(Dow Jones) Securities regulators are on the lookout for conflicts of interest that may arise from the large recruiting packages some broker-dealers offer the financial advisors they're wooing.
They're also taking a closer look at the sale of complex investment products.
The Financial Industry Regulatory Authority, or FINRA, began this fall conducting sweep examinations of half a dozen medium and large broker-dealers, according to Michael Rufino, the self regulatory organization's senior vice president and deputy of member regulation. Sweeps involve FINRA examiners looking into the same issue at a number of broker-dealers.
Finra wants to ensure newly recruited brokers aren't selling investment products in order to meet certain targets, such as those related to assets under management, that mean more money for the broker but aren't necessarily best for clients, Rufino said. The regulators are looking at issues such as employment agreements and whether firms are adequately supervising brokers.
Additionally, FINRA is looking into whether brokers disclose to clients when they receive large up-front and back-end bonuses for changing broker-dealers.
The examinations could lead the regulators to issue best practices for the industry concerning compensation packages for recruits, Rufino said. They could also lead to enforcement action.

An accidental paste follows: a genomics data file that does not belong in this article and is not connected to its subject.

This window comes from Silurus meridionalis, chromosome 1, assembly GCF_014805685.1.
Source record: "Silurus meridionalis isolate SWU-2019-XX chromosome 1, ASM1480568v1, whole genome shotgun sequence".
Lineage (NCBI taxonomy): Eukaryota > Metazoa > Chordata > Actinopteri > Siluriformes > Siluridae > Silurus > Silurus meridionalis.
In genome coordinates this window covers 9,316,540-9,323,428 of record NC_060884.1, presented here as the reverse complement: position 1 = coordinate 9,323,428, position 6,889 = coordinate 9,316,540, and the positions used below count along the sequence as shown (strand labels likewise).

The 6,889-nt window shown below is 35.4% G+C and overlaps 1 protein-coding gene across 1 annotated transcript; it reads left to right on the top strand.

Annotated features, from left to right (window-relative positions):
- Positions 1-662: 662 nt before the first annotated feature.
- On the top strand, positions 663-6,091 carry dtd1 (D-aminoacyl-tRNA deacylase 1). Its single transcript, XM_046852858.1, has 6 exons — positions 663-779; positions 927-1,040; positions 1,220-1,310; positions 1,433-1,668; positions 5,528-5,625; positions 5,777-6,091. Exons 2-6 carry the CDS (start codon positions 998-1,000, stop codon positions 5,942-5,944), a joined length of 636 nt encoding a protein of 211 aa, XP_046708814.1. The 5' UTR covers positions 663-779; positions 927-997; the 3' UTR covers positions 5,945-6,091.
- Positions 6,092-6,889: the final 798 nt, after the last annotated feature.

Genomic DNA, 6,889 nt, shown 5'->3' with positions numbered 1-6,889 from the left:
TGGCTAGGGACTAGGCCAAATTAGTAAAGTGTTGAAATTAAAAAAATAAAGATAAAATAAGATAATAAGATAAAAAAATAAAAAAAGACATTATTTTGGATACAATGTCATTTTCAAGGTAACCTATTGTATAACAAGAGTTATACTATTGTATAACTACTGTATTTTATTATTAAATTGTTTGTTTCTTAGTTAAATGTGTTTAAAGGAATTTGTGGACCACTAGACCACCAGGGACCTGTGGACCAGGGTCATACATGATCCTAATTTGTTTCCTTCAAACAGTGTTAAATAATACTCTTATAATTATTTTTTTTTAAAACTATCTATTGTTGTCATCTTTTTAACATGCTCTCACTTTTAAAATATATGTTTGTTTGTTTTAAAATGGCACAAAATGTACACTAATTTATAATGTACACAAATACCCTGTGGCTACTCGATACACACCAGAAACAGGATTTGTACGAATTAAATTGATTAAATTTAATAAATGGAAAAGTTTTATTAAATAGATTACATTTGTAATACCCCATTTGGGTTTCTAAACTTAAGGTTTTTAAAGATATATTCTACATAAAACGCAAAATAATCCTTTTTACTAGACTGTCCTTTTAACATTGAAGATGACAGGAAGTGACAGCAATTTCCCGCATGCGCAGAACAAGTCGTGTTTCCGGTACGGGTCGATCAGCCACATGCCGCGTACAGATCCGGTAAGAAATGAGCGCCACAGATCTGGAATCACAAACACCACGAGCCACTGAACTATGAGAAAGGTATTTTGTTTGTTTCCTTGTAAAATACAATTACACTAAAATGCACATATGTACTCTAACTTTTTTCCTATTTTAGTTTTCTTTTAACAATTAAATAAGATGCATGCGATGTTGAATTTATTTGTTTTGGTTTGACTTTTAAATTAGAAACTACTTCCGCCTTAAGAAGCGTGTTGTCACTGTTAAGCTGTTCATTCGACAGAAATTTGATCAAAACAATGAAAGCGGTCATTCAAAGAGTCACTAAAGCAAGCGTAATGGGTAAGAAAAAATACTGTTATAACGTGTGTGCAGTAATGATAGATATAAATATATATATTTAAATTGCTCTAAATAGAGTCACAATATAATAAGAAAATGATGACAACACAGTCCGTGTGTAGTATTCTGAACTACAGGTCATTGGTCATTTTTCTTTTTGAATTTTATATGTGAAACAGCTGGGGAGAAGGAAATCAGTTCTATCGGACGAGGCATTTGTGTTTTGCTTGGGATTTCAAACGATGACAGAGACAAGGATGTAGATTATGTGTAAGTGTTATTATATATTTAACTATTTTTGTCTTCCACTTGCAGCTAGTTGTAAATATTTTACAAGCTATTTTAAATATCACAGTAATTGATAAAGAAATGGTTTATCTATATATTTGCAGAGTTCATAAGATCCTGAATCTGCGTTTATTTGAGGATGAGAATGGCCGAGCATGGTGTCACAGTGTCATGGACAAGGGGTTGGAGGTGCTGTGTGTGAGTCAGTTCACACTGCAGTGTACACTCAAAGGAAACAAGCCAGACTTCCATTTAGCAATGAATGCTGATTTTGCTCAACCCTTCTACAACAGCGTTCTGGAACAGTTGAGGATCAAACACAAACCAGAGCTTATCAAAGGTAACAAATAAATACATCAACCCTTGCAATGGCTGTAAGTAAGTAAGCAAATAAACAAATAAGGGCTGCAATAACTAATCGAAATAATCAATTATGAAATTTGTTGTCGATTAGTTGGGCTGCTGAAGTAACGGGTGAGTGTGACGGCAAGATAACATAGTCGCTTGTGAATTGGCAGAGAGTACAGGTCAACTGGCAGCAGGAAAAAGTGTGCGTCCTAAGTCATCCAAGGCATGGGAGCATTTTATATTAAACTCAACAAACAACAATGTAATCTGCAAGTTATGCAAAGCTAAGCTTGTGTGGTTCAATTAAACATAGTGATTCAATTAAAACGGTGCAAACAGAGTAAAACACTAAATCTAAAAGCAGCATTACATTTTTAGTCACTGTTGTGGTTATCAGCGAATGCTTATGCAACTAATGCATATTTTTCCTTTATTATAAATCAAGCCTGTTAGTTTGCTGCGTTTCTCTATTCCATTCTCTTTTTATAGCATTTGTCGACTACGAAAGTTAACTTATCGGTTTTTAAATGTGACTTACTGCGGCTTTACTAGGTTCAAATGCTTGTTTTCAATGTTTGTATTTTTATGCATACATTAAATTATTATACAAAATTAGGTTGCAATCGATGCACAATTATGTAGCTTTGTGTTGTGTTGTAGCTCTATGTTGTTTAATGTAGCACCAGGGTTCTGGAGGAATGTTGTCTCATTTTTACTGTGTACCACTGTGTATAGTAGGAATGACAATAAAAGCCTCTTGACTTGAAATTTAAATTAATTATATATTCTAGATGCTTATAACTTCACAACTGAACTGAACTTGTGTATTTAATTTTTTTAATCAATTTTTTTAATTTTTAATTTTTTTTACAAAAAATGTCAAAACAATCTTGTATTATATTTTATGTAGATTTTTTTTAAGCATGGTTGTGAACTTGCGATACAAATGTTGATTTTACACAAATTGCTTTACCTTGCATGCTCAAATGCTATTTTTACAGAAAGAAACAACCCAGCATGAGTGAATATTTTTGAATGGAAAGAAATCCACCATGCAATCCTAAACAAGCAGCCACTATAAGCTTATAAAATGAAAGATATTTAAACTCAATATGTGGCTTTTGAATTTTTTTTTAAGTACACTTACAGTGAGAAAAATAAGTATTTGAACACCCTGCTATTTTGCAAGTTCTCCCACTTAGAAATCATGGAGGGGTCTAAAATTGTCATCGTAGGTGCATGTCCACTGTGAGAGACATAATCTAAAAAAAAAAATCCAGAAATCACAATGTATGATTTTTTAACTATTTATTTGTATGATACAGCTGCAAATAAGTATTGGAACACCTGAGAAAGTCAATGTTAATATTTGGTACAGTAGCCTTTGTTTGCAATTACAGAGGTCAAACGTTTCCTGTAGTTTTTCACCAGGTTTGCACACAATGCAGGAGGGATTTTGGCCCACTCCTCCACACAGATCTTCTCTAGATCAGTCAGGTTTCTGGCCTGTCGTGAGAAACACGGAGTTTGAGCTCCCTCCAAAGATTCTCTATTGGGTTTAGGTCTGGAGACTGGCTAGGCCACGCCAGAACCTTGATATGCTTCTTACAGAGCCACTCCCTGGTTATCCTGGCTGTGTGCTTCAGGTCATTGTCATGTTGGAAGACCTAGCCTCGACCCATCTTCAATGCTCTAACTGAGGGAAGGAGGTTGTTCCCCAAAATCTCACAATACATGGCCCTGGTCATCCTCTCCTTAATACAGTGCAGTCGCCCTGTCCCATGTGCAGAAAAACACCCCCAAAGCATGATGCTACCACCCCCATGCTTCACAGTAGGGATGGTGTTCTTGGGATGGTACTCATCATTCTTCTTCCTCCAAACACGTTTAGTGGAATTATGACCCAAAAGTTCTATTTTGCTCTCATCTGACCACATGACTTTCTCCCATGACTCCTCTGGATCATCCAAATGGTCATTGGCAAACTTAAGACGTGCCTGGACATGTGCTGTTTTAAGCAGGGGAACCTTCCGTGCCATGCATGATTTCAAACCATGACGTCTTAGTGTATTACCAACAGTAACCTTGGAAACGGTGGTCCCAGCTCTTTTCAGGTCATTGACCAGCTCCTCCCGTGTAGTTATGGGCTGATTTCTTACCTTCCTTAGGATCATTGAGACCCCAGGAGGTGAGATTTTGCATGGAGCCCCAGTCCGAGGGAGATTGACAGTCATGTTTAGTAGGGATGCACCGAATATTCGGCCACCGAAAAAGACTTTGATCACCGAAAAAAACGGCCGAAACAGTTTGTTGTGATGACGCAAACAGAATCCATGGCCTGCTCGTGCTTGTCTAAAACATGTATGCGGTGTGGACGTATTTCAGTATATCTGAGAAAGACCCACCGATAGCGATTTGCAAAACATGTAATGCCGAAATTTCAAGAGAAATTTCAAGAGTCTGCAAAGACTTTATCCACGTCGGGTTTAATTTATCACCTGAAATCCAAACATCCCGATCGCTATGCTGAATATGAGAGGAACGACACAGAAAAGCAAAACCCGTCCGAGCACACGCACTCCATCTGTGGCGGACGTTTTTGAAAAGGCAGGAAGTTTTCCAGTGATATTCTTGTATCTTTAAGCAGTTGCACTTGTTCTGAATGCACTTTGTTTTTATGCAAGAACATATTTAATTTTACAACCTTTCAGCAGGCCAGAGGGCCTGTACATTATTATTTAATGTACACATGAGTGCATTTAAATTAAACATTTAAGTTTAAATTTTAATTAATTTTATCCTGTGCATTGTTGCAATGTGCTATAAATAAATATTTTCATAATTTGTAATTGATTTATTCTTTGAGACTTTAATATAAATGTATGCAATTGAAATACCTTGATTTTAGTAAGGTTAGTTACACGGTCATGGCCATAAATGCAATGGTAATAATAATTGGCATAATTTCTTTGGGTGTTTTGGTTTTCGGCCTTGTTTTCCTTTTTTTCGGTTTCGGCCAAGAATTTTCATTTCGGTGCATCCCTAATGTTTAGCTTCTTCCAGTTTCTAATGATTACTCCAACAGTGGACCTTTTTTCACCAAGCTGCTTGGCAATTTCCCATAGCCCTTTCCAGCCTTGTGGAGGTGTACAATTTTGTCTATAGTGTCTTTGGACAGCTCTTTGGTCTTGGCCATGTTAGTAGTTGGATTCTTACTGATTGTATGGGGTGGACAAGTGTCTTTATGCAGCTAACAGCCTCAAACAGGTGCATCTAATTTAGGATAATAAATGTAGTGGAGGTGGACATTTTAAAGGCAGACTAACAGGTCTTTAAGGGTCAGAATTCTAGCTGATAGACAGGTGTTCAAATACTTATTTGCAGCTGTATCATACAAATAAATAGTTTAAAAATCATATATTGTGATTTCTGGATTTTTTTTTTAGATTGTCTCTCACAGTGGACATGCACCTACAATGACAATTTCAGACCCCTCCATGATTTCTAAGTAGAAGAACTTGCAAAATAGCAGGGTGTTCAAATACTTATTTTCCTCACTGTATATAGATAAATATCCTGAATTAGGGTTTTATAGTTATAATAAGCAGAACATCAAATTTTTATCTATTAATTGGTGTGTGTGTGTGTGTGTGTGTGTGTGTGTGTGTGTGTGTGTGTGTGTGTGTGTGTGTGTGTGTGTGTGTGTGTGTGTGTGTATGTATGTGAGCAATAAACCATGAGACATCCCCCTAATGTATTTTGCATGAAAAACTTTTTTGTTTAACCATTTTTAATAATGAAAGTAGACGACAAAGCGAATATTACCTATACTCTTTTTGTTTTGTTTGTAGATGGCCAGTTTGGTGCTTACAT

The Securities and Exchange Commission is also focused on potential conflicts around financial adviser compensation.
SEC Chairman Mary Schapiro issued an open letter to broker-dealer chief executives in August expressing concern that certain recruitment pay packages, which may include large up-front bonuses and enhanced commissions for sales of investment products, could create incentives for brokers to recommend unsuitable products or engage in other activity that isn't in investors' interest. She reminded executives of their obligation to monitor such conflicts.
In what has become a recruiting arms race, broker-dealers vying for top recruits offer multiples of the fees and commissions brokers produced in the previous year--with a portion in up-front payments and additional bonuses for assets and production growth.
Additionally, as more mainstream investors are being sold more complex products, such as leveraged exchange-traded funds and indexed annuities, FINRA has issued guidance on the "retailization" of complex products to individual investors and is paying closer attention to disclosure and suitability issues.